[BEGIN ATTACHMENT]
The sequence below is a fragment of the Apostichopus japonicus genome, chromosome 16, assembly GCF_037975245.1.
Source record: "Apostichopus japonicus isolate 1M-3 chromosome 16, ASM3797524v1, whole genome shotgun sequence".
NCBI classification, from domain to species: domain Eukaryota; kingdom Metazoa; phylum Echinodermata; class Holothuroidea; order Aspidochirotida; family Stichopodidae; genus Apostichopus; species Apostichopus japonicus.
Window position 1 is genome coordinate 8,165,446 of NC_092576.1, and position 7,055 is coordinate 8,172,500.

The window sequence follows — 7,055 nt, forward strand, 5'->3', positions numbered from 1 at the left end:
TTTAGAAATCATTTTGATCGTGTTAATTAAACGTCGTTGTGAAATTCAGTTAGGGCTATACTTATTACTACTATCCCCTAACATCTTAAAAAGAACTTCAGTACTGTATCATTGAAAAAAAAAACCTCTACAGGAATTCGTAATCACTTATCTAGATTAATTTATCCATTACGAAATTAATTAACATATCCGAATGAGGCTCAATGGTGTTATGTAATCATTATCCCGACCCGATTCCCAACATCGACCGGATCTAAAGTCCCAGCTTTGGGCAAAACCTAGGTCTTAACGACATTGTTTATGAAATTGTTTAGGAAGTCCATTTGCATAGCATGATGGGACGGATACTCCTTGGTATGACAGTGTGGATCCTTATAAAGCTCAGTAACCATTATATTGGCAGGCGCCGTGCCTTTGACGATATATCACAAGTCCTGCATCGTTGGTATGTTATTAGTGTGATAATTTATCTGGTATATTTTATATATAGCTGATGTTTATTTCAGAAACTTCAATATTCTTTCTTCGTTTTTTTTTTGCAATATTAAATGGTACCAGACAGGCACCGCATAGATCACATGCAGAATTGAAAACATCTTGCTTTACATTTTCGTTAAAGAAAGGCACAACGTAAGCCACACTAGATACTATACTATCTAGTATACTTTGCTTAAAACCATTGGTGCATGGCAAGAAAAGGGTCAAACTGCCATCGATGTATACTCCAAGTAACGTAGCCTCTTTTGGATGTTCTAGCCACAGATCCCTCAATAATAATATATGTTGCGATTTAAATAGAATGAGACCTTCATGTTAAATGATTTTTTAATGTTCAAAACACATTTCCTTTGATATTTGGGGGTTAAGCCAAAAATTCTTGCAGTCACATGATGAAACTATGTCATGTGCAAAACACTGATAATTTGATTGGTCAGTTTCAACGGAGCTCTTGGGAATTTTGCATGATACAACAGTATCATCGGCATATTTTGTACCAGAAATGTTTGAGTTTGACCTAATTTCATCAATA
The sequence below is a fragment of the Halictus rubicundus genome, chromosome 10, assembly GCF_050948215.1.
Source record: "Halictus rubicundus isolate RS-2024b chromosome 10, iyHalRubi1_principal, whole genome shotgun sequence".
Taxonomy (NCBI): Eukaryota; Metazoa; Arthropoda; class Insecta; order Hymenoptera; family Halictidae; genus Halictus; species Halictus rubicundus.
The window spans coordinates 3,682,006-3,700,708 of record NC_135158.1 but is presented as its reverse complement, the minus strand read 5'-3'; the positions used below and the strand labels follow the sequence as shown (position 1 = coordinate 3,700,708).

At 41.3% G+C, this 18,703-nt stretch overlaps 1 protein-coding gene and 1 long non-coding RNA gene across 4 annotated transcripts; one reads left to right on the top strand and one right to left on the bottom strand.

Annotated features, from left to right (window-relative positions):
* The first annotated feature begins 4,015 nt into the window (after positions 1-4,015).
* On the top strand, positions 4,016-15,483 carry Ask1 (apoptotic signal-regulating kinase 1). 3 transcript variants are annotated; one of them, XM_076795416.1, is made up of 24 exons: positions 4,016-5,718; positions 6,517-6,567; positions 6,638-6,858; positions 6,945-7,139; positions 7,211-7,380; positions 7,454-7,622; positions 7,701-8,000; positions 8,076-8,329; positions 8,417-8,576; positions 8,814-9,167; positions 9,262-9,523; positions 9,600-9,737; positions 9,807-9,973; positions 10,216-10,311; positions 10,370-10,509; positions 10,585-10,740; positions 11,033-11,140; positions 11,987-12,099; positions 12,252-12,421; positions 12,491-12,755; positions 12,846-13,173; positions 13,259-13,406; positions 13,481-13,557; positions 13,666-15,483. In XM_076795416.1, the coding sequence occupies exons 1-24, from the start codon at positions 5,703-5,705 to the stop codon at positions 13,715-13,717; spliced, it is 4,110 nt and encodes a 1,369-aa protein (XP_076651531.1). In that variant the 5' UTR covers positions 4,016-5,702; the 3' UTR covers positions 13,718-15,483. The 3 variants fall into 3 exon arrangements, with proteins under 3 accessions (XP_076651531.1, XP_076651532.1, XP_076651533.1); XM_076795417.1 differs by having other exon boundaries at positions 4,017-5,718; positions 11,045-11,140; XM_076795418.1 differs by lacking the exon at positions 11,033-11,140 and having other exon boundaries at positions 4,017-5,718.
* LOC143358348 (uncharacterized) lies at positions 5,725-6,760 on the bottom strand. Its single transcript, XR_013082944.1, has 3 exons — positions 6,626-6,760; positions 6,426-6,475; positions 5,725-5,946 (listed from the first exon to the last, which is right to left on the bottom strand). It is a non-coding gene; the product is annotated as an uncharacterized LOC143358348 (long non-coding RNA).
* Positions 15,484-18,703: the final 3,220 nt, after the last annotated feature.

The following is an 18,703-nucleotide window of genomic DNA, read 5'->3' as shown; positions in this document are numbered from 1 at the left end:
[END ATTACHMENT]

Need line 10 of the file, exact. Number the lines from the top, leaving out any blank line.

The window spans coordinates 3,682,006-3,700,708 of record NC_135158.1 but is presented as its reverse complement, the minus strand read 5'-3'; the positions used below and the strand labels follow the sequence as shown (position 1 = coordinate 3,700,708).